After two state exams with honours and a year at the Federal Ministry of Economics Guido Strack started his career in 1995 as an official of the European Commission at the Office for Official Publications in Luxembourg with many ideals. From 2001 he was responsible for the consolidation of legal texts. The mosaic of 4,000 EU laws and their amendments is scheduled to be put together before the big accession round of the Eastern European Countries – in 11 languages and made available electronically.
The work is to be done by a private company after it won a public call for tender. Along a predefined contractual basis and within the specified requirements and under the control of the Publications Office. But right from the start the requirements in relation to quality, volume of production and its delivery deadlines were not respected. Normally the Office could or even should have had to refuse payments and impose contractual penalties, Strack requested this several times. The problem: The company has miscalculated its offer and now wants more money to improve its technical environment and to hire more people. Strack is sent in to negotiate and is then outmanoeuvred. His superiors are now negotiating directly with the company. Alleged technical innovations were used as a pretext to achieve the consent of a control-committee. The contract is changed, the company gets significantly more money for the same service, even retrospectively for the delayed and current deliveries. Penalties are never imposed. The basic idea of the public procurement process is undermined.
Strack has had enough, he looks for a new job in another Directorate General. But his conscience leaves him no peace. At the same time, the EU Commission adopted new rules to fight corruption. It pretends to have learnt from the mistakes of the former Santer Commission which was obliged to resign in 1999 because of nepotism and under pan-European public pressure: It created the anti-corruption agency OLAF. As from now on the official terminology is called, ‚zero-tolerance against corruption‘. All public servants are required to report financial irregularities. In return, whistleblowers would receive protection.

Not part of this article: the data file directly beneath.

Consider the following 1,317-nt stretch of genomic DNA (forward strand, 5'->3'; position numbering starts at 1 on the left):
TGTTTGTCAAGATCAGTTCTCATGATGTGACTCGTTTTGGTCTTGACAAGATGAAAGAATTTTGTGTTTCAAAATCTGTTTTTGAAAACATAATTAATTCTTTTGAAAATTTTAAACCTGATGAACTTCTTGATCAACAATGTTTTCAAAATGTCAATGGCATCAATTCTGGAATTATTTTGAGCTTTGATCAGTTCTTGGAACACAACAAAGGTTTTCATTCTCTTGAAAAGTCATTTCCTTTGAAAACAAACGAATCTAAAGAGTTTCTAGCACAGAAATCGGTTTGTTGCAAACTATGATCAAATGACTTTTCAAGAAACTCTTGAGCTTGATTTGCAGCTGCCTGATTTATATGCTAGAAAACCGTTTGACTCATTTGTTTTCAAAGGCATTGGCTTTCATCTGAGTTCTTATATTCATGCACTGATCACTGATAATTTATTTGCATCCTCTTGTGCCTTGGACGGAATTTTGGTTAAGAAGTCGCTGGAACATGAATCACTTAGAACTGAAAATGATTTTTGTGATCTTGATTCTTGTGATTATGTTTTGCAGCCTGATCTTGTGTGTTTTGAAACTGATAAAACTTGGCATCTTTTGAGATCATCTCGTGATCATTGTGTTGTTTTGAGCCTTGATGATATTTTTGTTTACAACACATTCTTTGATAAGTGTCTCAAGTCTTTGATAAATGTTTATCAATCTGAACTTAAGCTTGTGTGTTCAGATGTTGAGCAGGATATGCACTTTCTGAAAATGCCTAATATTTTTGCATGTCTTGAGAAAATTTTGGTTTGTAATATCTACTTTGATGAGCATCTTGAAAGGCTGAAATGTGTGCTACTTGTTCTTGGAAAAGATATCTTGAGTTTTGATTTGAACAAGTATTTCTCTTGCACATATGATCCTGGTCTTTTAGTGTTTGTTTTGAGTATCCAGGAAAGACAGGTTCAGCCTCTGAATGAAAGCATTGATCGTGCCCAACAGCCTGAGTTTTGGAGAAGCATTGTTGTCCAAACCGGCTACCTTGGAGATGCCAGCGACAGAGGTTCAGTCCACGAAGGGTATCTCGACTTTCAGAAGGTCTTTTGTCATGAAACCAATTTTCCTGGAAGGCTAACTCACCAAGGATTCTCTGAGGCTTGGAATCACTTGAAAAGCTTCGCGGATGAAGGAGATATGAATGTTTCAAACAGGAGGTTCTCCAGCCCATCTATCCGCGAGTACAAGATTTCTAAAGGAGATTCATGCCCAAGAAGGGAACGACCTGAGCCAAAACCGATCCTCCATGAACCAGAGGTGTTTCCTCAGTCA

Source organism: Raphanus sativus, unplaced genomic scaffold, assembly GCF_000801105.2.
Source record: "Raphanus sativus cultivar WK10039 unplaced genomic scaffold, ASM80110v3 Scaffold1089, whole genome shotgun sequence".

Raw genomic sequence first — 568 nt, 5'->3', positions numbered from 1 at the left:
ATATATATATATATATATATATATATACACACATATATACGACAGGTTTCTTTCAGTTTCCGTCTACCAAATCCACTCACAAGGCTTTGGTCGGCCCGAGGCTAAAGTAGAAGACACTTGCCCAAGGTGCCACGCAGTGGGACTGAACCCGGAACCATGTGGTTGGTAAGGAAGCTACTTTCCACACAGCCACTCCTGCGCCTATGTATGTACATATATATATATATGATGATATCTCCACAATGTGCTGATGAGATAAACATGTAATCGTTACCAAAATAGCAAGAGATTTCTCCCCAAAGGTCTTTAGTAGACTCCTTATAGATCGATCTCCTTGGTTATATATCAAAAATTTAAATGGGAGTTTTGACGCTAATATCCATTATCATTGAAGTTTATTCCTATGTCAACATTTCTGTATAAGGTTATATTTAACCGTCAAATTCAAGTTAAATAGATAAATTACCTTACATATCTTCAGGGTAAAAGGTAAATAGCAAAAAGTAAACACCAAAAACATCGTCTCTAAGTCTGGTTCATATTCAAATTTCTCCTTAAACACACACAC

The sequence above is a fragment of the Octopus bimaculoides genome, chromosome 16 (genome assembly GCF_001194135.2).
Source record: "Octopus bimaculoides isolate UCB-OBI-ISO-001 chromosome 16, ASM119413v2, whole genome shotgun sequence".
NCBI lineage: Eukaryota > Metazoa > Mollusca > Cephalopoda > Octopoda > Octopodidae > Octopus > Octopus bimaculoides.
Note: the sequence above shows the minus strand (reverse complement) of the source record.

Not so with Strack. Mid-2002 he informed the new OLAF about his observations and assessments. 18 months later he gets the results of the OLAF investigation: closed without need for further action. No further explanations, no justification. Strack does not understand the world anymore. In the Final Case Report, which Strack receives only after insisting several times no doubts are raised in relation to his statements, no financial figures are mentioned – OLAF has reviewed neither the production delivery sheets nor the invoices. Instead, only the general statement that the activities were economically rational. The 4 million EURO damage, which Strack estimated, in OLAFs report amounted to 0, – EUR.
Strack pulls out all the stops. The EU Ombudsman notes misconduct by OLAF. But the EU courts deny his legal standing and the review of the Final Case Report, however they review his job performance report which suddenly becomes much worse. Similarly, the decision of his superiors, not to promote him. Strack also informs the OLAF Supervisory Committee and the Presidents of the Court of Auditors, the European Council and the European Parliament. But none of these EU institutions examine the facts. They all are satisfied with the Final Case Report of OLAF, although this does not contain any legal review while Strack submitted an extensive legal opinion that gave rise to the suspicion of many crimes. He is not allowed to inform legal prosecutors himself. For this he needs a permission to testify from the Commission.
For Strack all this is not without consequences. He becomes depressed, his family breaks up. In 2005 Strack is given early retirement – at the age of 40. Even today he is fighting for access to documents, permission to testify, compensation and rehabilitation. There are 7 Ombudsman decisions in his favour. But due to their lack of binding force they change absolutely nothing. The anti-fraud department OLAF and the EU Commission continue their blocking. His application for a mediation is rejected.
However Strack did not give up. He made the most of it: Strack is the founding chairman of the Whistleblower Network Germany, which got together in 2006 and wants to help other concerned parties. In mid-March 2015, Strack retires from the Board of the Association.
More at: www.ansTageslicht.de/Strack
Foto: (c) Petrov Ahner – Text: (c) Johannes Ludwig – WBNW e.V.
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